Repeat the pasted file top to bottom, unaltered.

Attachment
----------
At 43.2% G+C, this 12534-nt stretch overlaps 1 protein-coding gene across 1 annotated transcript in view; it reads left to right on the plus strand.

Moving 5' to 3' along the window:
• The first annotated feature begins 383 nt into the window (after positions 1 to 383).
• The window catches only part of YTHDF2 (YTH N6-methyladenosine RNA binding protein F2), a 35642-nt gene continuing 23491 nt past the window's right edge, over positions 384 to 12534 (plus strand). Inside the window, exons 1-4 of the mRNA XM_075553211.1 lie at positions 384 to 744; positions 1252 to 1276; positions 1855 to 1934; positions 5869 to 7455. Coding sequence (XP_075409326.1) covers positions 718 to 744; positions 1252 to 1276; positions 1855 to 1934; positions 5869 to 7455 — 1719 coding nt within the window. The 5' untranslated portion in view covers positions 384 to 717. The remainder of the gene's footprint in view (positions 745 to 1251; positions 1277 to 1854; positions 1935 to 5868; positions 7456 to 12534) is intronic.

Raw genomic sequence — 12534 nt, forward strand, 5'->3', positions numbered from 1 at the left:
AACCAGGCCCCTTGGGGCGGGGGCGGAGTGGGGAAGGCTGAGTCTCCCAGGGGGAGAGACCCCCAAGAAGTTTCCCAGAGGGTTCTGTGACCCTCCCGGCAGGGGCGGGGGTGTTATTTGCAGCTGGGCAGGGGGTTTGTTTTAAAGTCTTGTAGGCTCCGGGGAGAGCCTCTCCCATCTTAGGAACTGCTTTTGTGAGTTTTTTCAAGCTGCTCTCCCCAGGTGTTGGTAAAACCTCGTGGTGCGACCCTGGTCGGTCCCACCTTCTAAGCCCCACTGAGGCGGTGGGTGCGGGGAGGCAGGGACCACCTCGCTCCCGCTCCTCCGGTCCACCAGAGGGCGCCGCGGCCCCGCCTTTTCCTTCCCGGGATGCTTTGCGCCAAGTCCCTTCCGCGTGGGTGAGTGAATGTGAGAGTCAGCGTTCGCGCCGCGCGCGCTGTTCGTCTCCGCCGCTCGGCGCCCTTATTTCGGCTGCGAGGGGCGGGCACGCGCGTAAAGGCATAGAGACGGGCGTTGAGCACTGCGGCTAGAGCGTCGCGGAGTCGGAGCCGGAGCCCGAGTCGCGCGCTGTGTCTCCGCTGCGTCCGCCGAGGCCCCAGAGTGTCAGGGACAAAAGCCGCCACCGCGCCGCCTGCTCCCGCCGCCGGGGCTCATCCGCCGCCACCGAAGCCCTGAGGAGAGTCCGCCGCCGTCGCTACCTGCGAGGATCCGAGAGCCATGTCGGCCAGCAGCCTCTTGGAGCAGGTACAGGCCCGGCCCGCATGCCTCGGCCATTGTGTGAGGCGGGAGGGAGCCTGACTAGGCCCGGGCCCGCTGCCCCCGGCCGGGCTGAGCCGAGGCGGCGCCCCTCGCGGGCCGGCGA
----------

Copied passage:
At 43.2% G+C, this 12534-nt stretch overlaps 1 protein-coding gene across 1 annotated transcript in view; it reads left to right on the plus strand.

Moving 5' to 3' along the window:
• The first annotated feature begins 383 nt into the window (after positions 1 to 383).
• The window catches only part of YTHDF2 (YTH N6-methyladenosine RNA binding protein F2), a 35642-nt gene continuing 23491 nt past the window's right edge, over positions 384 to 12534 (plus strand). Inside the window, exons 1-4 of the mRNA XM_075553211.1 lie at positions 384 to 744; positions 1252 to 1276; positions 1855 to 1934; positions 5869 to 7455. Coding sequence (XP_075409326.1) covers positions 718 to 744; positions 1252 to 1276; positions 1855 to 1934; positions 5869 to 7455 — 1719 coding nt within the window. The 5' untranslated portion in view covers positions 384 to 717. The remainder of the gene's footprint in view (positions 745 to 1251; positions 1277 to 1854; positions 1935 to 5868; positions 7456 to 12534) is intronic.

Raw genomic sequence — 12534 nt, forward strand, 5'->3', positions numbered from 1 at the left:
AACCAGGCCCCTTGGGGCGGGGGCGGAGTGGGGAAGGCTGAGTCTCCCAGGGGGAGAGACCCCCAAGAAGTTTCCCAGAGGGTTCTGTGACCCTCCCGGCAGGGGCGGGGGTGTTATTTGCAGCTGGGCAGGGGGTTTGTTTTAAAGTCTTGTAGGCTCCGGGGAGAGCCTCTCCCATCTTAGGAACTGCTTTTGTGAGTTTTTTCAAGCTGCTCTCCCCAGGTGTTGGTAAAACCTCGTGGTGCGACCCTGGTCGGTCCCACCTTCTAAGCCCCACTGAGGCGGTGGGTGCGGGGAGGCAGGGACCACCTCGCTCCCGCTCCTCCGGTCCACCAGAGGGCGCCGCGGCCCCGCCTTTTCCTTCCCGGGATGCTTTGCGCCAAGTCCCTTCCGCGTGGGTGAGTGAATGTGAGAGTCAGCGTTCGCGCCGCGCGCGCTGTTCGTCTCCGCCGCTCGGCGCCCTTATTTCGGCTGCGAGGGGCGGGCACGCGCGTAAAGGCATAGAGACGGGCGTTGAGCACTGCGGCTAGAGCGTCGCGGAGTCGGAGCCGGAGCCCGAGTCGCGCGCTGTGTCTCCGCTGCGTCCGCCGAGGCCCCAGAGTGTCAGGGACAAAAGCCGCCACCGCGCCGCCTGCTCCCGCCGCCGGGGCTCATCCGCCGCCACCGAAGCCCTGAGGAGAGTCCGCCGCCGTCGCTACCTGCGAGGATCCGAGAGCCATGTCGGCCAGCAGCCTCTTGGAGCAGGTACAGGCCCGGCCCGCATGCCTCGGCCATTGTGTGAGGCGGGAGGGAGCCTGACTAGGCCCGGGCCCGCTGCCCCCGGCCGGGCTGAGCCGAGGCGGCGCCCCTCGCGGGCCGGCGA